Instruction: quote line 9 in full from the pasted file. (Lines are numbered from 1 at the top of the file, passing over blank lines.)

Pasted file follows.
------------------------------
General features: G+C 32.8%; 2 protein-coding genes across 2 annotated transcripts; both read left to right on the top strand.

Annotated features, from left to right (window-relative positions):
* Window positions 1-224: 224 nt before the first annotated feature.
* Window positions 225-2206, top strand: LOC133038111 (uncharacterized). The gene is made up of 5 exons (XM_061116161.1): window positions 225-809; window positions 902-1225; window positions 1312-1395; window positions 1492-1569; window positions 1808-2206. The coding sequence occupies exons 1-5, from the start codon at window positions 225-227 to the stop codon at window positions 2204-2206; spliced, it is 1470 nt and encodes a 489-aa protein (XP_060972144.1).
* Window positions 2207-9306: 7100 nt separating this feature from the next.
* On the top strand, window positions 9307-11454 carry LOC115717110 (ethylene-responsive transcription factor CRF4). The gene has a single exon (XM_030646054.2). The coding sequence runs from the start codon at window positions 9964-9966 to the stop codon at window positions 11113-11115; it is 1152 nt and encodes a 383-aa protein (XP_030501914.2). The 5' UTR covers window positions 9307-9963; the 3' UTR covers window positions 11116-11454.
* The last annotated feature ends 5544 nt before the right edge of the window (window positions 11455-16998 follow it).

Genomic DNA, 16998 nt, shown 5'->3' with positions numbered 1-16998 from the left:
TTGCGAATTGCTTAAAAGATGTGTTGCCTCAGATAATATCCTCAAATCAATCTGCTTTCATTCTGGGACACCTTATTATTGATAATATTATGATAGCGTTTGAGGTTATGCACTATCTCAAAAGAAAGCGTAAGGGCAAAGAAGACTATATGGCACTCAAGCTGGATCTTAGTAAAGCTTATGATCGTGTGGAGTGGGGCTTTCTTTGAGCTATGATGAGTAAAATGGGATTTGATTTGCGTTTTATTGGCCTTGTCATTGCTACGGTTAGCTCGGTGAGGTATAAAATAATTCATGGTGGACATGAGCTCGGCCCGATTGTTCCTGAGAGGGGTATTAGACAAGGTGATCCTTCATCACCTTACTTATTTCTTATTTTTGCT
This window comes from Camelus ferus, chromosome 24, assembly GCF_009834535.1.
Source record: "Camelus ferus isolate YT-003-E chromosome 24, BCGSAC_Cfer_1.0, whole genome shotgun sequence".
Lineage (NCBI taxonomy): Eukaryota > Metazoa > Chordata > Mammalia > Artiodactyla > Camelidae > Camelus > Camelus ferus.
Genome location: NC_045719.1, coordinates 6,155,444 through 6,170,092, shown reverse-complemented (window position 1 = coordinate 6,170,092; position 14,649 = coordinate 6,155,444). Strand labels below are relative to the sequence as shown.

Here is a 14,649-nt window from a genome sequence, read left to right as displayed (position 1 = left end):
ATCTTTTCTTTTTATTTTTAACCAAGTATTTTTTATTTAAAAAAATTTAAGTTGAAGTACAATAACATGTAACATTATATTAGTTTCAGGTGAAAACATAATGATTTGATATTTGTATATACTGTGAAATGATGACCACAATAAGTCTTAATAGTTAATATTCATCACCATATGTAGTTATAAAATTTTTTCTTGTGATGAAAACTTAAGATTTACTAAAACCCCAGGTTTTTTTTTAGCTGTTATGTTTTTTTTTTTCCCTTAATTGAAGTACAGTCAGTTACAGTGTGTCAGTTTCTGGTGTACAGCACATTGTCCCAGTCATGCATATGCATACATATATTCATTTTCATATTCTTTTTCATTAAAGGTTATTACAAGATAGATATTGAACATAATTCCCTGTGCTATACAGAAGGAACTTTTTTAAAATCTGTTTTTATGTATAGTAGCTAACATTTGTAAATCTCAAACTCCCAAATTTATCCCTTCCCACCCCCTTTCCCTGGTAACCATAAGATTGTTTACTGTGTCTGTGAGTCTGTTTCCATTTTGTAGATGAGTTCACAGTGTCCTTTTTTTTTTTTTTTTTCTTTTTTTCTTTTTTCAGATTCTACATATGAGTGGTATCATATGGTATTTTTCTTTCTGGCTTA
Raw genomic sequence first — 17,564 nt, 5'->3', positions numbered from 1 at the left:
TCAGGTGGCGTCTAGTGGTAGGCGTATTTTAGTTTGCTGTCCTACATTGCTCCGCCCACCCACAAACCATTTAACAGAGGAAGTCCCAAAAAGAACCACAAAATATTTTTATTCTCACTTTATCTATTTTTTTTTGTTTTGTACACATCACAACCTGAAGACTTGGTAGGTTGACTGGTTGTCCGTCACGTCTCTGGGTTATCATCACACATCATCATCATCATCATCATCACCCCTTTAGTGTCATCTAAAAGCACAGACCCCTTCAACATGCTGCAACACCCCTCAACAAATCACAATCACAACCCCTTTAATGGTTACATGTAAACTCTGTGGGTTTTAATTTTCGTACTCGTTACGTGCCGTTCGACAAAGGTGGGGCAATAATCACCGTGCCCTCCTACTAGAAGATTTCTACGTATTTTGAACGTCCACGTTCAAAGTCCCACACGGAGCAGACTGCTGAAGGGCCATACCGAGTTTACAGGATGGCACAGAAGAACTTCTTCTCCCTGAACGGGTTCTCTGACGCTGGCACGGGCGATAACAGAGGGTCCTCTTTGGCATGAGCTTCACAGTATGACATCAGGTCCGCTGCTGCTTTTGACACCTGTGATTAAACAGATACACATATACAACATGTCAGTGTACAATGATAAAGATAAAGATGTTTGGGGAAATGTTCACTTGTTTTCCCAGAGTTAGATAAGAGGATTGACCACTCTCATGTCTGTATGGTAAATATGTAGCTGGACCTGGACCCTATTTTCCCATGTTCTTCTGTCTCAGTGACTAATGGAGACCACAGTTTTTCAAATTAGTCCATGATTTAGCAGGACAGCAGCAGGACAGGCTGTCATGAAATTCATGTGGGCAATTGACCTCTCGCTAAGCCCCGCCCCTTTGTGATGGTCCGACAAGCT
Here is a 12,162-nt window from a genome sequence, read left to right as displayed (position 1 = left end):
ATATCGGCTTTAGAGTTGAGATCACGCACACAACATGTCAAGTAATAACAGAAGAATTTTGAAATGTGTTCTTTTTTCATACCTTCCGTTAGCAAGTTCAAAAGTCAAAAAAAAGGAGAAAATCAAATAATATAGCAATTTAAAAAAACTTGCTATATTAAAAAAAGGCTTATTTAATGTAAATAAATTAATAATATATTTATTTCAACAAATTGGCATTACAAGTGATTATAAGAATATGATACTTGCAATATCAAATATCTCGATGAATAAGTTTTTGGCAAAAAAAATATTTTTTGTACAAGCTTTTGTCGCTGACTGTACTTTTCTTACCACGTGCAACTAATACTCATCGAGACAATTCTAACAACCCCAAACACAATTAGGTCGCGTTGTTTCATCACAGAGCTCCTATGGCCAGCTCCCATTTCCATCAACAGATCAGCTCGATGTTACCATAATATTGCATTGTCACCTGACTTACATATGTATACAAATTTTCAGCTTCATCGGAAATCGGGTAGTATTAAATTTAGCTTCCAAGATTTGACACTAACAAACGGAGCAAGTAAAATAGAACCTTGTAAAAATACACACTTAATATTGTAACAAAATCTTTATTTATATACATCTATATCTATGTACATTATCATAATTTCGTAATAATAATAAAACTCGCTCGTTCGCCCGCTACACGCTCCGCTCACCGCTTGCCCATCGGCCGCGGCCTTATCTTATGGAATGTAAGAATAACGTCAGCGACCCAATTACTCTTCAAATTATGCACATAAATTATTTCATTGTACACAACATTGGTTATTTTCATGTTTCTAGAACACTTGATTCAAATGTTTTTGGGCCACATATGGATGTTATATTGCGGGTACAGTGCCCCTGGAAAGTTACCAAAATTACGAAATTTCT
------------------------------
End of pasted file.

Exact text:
TTGCGAATTGCTTAAAAGATGTGTTGCCTCAGATAATATCCTCAAATCAATCTGCTTTCATTCTGGGACACCTTATTATTGATAATATTATGATAGCGTTTGAGGTTATGCACTATCTCAAAAGAAAGCGTAAGGGCAAAGAAGACTATATGGCACTCAAGCTGGATCTTAGTAAAGCTTATGATCGTGTGGAGTGGGGCTTTCTTTGAGCTATGATGAGTAAAATGGGATTTGATTTGCGTTTTATTGGCCTTGTCATTGCTACGGTTAGCTCGGTGAGGTATAAAATAATTCATGGTGGACATGAGCTCGGCCCGATTGTTCCTGAGAGGGGTATTAGACAAGGTGATCCTTCATCACCTTACTTATTTCTTATTTTTGCT